April 10th, 2008
Anti-gays often portray their attacks as being directed against a nebulous “homosexual agenda” or perhaps “the sin of homosexuality”. This is often packaged with a claim that they love individuals, or “the sinner”.
But sometimes their anti-gay activism reveals itself to be an obvious hateful attack on individuals.
For example, Tammy Baldwin has served as the representative for Wisconsin’s 2nd congressional district since 1999. And since that time Lauren Azar, her other half, has been accorded travel privileges on par with the spouses of other Congressmen. Although the House rules specify that spouses are given travel accomodations, the former House Speaker, Dennis Hastert (R-Ill), had waived the rules for Azar.
However, when Azar prepared to accompany Baldwin on a fact finding mission this year, the Pentagon blocked her from traveling on a military plane. The situation was resolved when current House Peaker Nancy Pelosi informed Defense Secretary Robert Gates that she was waiving the House rules to allow Azar to travel.
From the AP
The Pentagon still has in place its “don’t ask, don’t tell” policy, which bars gays from serving openly in the military. But that had nothing to do with this case, said Pentagon press secretary Geoff Morrell.
“This is strictly about following our statutory guidelines and the House rules,” he said.
Morrell said that Pelosi asked Gates to honor her decision to waive House rules to allow Azar to travel and that Gates asked her to put that request in writing.
“She did so, and he — in this one case only — agreed to it,” Morrell said. “This is not a precedent by any means. This does not open the doors for life partners to travel on congressional delegations.” But Gates has agreed to review future requests on a case-by-case basis, Morrell said.
Now most living breathing people see this as a simple act of decency. Most folks would think it odd to insist that Baldwin be the sole Congressman to travel alone.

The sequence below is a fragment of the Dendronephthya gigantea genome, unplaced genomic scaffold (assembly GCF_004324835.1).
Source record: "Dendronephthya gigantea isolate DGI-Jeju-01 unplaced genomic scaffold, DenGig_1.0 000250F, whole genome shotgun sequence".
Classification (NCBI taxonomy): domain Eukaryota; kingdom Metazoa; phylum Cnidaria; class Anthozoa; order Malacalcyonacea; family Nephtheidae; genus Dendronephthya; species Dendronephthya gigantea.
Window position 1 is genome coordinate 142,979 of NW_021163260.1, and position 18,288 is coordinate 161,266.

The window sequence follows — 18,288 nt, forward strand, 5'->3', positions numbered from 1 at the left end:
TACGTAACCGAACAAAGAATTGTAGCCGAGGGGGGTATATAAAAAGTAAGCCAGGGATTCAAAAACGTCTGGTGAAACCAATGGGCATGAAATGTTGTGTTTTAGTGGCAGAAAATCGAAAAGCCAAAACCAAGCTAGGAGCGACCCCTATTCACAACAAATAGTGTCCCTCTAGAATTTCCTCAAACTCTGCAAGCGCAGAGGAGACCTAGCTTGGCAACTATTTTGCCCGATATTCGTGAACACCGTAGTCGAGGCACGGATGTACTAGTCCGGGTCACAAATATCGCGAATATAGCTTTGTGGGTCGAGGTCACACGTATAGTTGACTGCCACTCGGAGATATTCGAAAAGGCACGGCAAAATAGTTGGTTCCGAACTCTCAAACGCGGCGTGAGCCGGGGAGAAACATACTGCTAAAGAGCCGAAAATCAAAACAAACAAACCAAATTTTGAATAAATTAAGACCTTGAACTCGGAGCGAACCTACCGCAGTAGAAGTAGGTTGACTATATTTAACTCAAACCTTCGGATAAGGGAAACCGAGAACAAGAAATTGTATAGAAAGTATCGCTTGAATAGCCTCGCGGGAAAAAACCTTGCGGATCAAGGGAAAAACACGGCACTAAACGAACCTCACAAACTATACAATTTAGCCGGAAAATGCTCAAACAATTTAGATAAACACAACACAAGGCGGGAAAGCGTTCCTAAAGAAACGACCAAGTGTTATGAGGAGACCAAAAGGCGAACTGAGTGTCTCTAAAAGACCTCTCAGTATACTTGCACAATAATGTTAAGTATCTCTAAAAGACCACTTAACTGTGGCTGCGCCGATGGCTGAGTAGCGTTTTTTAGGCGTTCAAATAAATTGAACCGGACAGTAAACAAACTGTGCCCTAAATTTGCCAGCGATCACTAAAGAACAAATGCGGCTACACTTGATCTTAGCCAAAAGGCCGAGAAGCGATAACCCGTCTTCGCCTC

However, Elaine Donnelly and the AFA spin it differently
Elaine Donnelly of the Center for Military Readiness calls this situation “a slippery slope.” “This sets a disturbing precedent because it tends to suggest that marriage doesn’t matter, [and that] marriage of people of same-sex or any such association should be treated as the equivalent of marriage,” she contends.
Donnelly believes this gives ammunition to those who want to change the military’s policy of not allowing homosexuals in the military. “This is an incremental step forward for the gay rights agenda,” she continues. “These things are all interconnected. This radical social change doesn’t always happen overnight with a court ruling. Sometimes it comes creeping along incrementally.”
This is a single instance of a consideration granted to an associate in Congress. Donnelly’s concerns about a “slippery slope” ring hollow when compared to the assurances of the Pentagon.
So why, then, does Donnelly find Azur’s travel so objectionable? Why would she complain that Azur should not be granted passage?
Simply, because Baldwin and Azur are gay.
By her attack on the travel of a specific individual, Elaine Donnelly discredits any presumption of principled objection and reveals her agenda and herself to be petty, spiteful, and cruel.